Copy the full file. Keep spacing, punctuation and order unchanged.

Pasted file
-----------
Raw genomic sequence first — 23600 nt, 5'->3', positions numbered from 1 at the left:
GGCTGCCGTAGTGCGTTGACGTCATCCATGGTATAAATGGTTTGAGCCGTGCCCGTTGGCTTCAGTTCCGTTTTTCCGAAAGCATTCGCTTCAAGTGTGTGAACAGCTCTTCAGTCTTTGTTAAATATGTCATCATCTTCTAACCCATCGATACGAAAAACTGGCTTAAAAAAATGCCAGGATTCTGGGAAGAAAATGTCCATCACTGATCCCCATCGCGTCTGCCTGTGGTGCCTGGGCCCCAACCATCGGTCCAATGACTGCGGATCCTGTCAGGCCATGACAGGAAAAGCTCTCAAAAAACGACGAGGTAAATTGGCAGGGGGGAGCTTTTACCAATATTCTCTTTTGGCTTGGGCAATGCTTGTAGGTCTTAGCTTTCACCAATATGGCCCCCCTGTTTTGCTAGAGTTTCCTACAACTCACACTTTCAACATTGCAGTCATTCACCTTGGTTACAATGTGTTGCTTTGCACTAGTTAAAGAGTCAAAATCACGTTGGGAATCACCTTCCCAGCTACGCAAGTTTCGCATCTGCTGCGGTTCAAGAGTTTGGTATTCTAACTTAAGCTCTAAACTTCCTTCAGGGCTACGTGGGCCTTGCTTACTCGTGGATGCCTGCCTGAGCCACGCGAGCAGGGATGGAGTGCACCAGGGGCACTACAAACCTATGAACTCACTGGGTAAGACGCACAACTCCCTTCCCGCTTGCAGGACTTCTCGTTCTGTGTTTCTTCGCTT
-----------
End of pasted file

Raw genomic sequence first — 23600 nt, 5'->3', positions numbered from 1 at the left:
GGCTGCCGTAGTGCGTTGACGTCATCCATGGTATAAATGGTTTGAGCCGTGCCCGTTGGCTTCAGTTCCGTTTTTCCGAAAGCATTCGCTTCAAGTGTGTGAACAGCTCTTCAGTCTTTGTTAAATATGTCATCATCTTCTAACCCATCGATACGAAAAACTGGCTTAAAAAAATGCCAGGATTCTGGGAAGAAAATGTCCATCACTGATCCCCATCGCGTCTGCCTGTGGTGCCTGGGCCCCAACCATCGGTCCAATGACTGCGGATCCTGTCAGGCCATGACAGGAAAAGCTCTCAAAAAACGACGAGGTAAATTGGCAGGGGGGAGCTTTTACCAATATTCTCTTTTGGCTTGGGCAATGCTTGTAGGTCTTAGCTTTCACCAATATGGCCCCCCTGTTTTGCTAGAGTTTCCTACAACTCACACTTTCAACATTGCAGTCATTCACCTTGGTTACAATGTGTTGCTTTGCACTAGTTAAAGAGTCAAAATCACGTTGGGAATCACCTTCCCAGCTACGCAAGTTTCGCATCTGCTGCGGTTCAAGAGTTTGGTATTCTAACTTAAGCTCTAAACTTCCTTCAGGGCTACGTGGGCCTTGCTTACTCGTGGATGCCTGCCTGAGCCACGCGAGCAGGGATGGAGTGCACCAGGGGCACTACAAACCTATGAACTCACTGGGTAAGACGCACAACTCCCTTCCCGCTTGCAGGACTTCTCGTTCTGTGTTTCTTCGCTT